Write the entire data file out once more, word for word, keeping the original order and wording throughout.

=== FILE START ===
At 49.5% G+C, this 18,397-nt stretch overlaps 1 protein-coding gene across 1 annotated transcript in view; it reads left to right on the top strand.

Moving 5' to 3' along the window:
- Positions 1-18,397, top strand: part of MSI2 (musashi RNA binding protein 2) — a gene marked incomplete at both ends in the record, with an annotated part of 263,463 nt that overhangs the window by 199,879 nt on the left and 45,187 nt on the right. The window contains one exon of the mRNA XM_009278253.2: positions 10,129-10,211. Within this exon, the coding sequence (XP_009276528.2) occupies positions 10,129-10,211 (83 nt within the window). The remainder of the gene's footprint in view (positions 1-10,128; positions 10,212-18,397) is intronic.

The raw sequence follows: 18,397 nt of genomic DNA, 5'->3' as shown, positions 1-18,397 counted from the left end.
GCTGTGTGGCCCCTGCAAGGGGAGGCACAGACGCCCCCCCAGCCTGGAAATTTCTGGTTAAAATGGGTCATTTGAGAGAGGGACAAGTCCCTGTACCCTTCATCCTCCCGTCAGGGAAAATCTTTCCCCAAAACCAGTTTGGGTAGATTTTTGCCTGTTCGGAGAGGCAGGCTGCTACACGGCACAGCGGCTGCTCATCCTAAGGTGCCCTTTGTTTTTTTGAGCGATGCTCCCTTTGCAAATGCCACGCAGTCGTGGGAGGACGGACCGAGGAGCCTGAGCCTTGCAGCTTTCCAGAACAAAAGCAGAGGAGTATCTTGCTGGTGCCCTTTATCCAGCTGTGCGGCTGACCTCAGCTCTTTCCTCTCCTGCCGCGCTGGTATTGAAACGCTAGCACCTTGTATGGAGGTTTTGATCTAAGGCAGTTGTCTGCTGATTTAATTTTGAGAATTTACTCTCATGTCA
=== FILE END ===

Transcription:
At 49.5% G+C, this 18,397-nt stretch overlaps 1 protein-coding gene across 1 annotated transcript in view; it reads left to right on the top strand.

Moving 5' to 3' along the window:
- Positions 1-18,397, top strand: part of MSI2 (musashi RNA binding protein 2) — a gene marked incomplete at both ends in the record, with an annotated part of 263,463 nt that overhangs the window by 199,879 nt on the left and 45,187 nt on the right. The window contains one exon of the mRNA XM_009278253.2: positions 10,129-10,211. Within this exon, the coding sequence (XP_009276528.2) occupies positions 10,129-10,211 (83 nt within the window). The remainder of the gene's footprint in view (positions 1-10,128; positions 10,212-18,397) is intronic.

The raw sequence follows: 18,397 nt of genomic DNA, 5'->3' as shown, positions 1-18,397 counted from the left end.
GCTGTGTGGCCCCTGCAAGGGGAGGCACAGACGCCCCCCCAGCCTGGAAATTTCTGGTTAAAATGGGTCATTTGAGAGAGGGACAAGTCCCTGTACCCTTCATCCTCCCGTCAGGGAAAATCTTTCCCCAAAACCAGTTTGGGTAGATTTTTGCCTGTTCGGAGAGGCAGGCTGCTACACGGCACAGCGGCTGCTCATCCTAAGGTGCCCTTTGTTTTTTTGAGCGATGCTCCCTTTGCAAATGCCACGCAGTCGTGGGAGGACGGACCGAGGAGCCTGAGCCTTGCAGCTTTCCAGAACAAAAGCAGAGGAGTATCTTGCTGGTGCCCTTTATCCAGCTGTGCGGCTGACCTCAGCTCTTTCCTCTCCTGCCGCGCTGGTATTGAAACGCTAGCACCTTGTATGGAGGTTTTGATCTAAGGCAGTTGTCTGCTGATTTAATTTTGAGAATTTACTCTCATGTCA